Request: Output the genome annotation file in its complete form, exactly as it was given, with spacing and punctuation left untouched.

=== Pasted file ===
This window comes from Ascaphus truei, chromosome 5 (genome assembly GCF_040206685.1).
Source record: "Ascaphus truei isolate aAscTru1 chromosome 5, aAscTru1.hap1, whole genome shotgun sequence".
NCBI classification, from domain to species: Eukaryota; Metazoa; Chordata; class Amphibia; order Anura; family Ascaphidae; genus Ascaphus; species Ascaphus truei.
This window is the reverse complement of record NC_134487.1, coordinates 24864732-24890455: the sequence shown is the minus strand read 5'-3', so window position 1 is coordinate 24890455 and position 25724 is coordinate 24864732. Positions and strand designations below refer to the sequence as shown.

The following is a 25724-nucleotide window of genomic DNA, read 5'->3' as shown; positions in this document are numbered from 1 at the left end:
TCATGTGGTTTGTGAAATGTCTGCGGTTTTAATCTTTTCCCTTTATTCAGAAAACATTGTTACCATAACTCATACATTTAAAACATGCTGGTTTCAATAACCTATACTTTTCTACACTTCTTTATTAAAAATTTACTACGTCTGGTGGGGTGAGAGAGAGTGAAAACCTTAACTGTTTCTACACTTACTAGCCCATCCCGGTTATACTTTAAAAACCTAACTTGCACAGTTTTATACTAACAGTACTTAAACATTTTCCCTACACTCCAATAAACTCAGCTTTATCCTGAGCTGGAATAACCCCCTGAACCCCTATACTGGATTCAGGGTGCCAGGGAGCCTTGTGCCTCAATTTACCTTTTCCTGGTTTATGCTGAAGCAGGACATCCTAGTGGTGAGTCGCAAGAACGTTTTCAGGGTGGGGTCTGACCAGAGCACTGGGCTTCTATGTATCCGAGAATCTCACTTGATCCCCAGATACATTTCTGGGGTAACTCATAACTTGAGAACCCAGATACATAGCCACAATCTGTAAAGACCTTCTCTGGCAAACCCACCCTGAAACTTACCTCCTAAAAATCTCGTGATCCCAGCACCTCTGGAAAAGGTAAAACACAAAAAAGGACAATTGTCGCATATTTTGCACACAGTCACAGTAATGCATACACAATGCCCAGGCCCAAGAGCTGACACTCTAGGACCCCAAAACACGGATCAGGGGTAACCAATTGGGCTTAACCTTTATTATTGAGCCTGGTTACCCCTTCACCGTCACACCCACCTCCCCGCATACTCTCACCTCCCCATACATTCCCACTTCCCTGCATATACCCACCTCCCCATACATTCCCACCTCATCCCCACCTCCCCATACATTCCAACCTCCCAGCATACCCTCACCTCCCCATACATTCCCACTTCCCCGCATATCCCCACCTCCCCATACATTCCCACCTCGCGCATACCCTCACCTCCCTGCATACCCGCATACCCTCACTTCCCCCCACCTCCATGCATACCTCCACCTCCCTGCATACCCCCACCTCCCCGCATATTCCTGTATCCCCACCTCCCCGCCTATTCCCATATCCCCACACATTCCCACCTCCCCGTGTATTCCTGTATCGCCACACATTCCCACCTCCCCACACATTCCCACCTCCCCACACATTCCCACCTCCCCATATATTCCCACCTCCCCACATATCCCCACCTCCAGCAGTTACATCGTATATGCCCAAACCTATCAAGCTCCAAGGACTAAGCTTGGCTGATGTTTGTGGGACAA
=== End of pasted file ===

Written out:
This window comes from Ascaphus truei, chromosome 5 (genome assembly GCF_040206685.1).
Source record: "Ascaphus truei isolate aAscTru1 chromosome 5, aAscTru1.hap1, whole genome shotgun sequence".
NCBI classification, from domain to species: Eukaryota; Metazoa; Chordata; class Amphibia; order Anura; family Ascaphidae; genus Ascaphus; species Ascaphus truei.
This window is the reverse complement of record NC_134487.1, coordinates 24864732-24890455: the sequence shown is the minus strand read 5'-3', so window position 1 is coordinate 24890455 and position 25724 is coordinate 24864732. Positions and strand designations below refer to the sequence as shown.

The following is a 25724-nucleotide window of genomic DNA, read 5'->3' as shown; positions in this document are numbered from 1 at the left end:
TCATGTGGTTTGTGAAATGTCTGCGGTTTTAATCTTTTCCCTTTATTCAGAAAACATTGTTACCATAACTCATACATTTAAAACATGCTGGTTTCAATAACCTATACTTTTCTACACTTCTTTATTAAAAATTTACTACGTCTGGTGGGGTGAGAGAGAGTGAAAACCTTAACTGTTTCTACACTTACTAGCCCATCCCGGTTATACTTTAAAAACCTAACTTGCACAGTTTTATACTAACAGTACTTAAACATTTTCCCTACACTCCAATAAACTCAGCTTTATCCTGAGCTGGAATAACCCCCTGAACCCCTATACTGGATTCAGGGTGCCAGGGAGCCTTGTGCCTCAATTTACCTTTTCCTGGTTTATGCTGAAGCAGGACATCCTAGTGGTGAGTCGCAAGAACGTTTTCAGGGTGGGGTCTGACCAGAGCACTGGGCTTCTATGTATCCGAGAATCTCACTTGATCCCCAGATACATTTCTGGGGTAACTCATAACTTGAGAACCCAGATACATAGCCACAATCTGTAAAGACCTTCTCTGGCAAACCCACCCTGAAACTTACCTCCTAAAAATCTCGTGATCCCAGCACCTCTGGAAAAGGTAAAACACAAAAAAGGACAATTGTCGCATATTTTGCACACAGTCACAGTAATGCATACACAATGCCCAGGCCCAAGAGCTGACACTCTAGGACCCCAAAACACGGATCAGGGGTAACCAATTGGGCTTAACCTTTATTATTGAGCCTGGTTACCCCTTCACCGTCACACCCACCTCCCCGCATACTCTCACCTCCCCATACATTCCCACTTCCCTGCATATACCCACCTCCCCATACATTCCCACCTCATCCCCACCTCCCCATACATTCCAACCTCCCAGCATACCCTCACCTCCCCATACATTCCCACTTCCCCGCATATCCCCACCTCCCCATACATTCCCACCTCGCGCATACCCTCACCTCCCTGCATACCCGCATACCCTCACTTCCCCCCACCTCCATGCATACCTCCACCTCCCTGCATACCCCCACCTCCCCGCATATTCCTGTATCCCCACCTCCCCGCCTATTCCCATATCCCCACACATTCCCACCTCCCCGTGTATTCCTGTATCGCCACACATTCCCACCTCCCCACACATTCCCACCTCCCCACACATTCCCACCTCCCCATATATTCCCACCTCCCCACATATCCCCACCTCCAGCAGTTACATCGTATATGCCCAAACCTATCAAGCTCCAAGGACTAAGCTTGGCTGATGTTTGTGGGACAA